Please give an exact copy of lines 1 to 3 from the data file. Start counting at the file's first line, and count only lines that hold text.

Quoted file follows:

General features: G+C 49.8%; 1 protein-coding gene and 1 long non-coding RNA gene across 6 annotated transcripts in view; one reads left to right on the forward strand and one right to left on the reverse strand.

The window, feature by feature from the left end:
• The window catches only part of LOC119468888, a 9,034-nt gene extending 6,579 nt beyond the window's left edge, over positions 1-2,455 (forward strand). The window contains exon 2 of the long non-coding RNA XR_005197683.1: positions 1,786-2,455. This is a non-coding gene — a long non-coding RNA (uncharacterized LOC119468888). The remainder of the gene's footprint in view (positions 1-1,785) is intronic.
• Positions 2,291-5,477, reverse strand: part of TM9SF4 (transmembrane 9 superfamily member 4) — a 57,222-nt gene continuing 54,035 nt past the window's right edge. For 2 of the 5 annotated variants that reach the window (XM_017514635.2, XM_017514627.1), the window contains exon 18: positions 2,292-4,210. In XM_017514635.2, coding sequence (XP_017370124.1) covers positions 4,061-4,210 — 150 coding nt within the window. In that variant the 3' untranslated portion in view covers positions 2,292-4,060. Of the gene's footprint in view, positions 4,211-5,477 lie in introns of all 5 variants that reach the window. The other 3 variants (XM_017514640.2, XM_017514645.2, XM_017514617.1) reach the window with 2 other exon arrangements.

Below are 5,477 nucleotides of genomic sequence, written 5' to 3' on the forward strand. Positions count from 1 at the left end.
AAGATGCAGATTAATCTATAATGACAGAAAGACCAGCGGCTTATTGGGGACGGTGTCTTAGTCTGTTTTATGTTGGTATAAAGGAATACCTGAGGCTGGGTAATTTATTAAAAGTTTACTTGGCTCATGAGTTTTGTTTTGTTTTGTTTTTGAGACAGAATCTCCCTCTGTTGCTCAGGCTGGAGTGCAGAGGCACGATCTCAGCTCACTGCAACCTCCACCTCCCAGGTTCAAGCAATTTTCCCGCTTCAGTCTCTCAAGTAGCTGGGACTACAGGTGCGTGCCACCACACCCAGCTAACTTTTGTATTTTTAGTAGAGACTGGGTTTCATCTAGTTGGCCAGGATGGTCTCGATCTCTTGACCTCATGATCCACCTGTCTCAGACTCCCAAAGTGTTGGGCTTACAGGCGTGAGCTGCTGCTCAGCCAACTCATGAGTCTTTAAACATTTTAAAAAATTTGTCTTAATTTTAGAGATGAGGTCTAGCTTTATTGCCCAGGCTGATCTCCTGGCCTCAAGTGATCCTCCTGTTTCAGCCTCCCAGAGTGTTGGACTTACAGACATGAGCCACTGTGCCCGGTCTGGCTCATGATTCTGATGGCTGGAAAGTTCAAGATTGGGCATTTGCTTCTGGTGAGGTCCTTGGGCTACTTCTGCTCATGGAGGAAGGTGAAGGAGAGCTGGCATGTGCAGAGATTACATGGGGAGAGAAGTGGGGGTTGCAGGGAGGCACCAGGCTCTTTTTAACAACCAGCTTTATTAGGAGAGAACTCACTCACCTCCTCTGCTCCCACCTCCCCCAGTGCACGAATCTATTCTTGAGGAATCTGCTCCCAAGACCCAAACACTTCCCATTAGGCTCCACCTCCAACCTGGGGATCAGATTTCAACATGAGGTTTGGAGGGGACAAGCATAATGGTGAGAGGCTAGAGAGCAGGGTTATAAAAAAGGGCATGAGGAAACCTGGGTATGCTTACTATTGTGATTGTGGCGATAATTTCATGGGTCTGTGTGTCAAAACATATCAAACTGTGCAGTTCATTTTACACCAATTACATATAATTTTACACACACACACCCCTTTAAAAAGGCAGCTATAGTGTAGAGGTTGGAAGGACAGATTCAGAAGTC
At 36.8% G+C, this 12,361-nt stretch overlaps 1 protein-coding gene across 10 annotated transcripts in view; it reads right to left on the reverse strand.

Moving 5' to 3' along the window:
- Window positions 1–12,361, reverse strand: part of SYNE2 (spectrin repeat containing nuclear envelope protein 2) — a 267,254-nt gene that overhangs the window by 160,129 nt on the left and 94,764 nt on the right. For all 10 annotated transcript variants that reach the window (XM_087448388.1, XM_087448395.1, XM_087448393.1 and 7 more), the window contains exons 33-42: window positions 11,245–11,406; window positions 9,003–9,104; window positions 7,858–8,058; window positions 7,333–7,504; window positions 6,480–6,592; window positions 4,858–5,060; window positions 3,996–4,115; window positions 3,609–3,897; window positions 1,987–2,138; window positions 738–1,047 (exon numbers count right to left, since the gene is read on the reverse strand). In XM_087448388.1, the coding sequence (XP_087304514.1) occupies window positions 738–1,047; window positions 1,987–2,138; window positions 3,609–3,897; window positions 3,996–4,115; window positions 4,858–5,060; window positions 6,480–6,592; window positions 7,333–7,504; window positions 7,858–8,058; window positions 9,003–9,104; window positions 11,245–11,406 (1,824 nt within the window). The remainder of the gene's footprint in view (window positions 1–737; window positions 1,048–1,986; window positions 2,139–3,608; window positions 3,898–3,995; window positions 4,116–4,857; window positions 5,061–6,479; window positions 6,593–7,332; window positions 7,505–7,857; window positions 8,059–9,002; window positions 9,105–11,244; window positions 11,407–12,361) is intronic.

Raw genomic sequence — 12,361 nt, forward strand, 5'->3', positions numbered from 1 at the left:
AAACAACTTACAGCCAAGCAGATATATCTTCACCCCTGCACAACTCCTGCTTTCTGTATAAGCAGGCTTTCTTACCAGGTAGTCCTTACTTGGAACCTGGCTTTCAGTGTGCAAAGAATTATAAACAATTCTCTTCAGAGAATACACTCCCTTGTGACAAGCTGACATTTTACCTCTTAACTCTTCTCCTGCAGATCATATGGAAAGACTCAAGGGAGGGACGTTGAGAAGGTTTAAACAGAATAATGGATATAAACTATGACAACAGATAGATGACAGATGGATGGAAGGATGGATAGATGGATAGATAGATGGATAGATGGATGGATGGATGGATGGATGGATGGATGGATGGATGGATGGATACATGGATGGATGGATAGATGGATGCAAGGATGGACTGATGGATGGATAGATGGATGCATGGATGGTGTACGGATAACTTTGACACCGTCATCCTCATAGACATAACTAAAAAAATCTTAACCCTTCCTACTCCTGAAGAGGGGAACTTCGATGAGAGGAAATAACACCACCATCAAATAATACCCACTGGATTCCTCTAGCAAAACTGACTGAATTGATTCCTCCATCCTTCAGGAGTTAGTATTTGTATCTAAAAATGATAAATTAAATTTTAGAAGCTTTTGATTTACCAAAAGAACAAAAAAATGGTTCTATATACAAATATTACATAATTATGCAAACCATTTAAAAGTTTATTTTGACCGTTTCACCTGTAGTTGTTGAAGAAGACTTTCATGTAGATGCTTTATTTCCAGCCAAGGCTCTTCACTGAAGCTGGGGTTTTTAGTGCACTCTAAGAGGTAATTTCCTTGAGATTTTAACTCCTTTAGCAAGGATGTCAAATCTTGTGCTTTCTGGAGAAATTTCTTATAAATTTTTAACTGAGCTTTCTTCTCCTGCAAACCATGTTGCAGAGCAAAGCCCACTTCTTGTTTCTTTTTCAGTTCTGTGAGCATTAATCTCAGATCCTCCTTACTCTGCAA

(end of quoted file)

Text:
General features: G+C 49.8%; 1 protein-coding gene and 1 long non-coding RNA gene across 6 annotated transcripts in view; one reads left to right on the forward strand and one right to left on the reverse strand.

The window, feature by feature from the left end:
• The window catches only part of LOC119468888, a 9,034-nt gene extending 6,579 nt beyond the window's left edge, over positions 1-2,455 (forward strand). The window contains exon 2 of the long non-coding RNA XR_005197683.1: positions 1,786-2,455. This is a non-coding gene — a long non-coding RNA (uncharacterized LOC119468888). The remainder of the gene's footprint in view (positions 1-1,785) is intronic.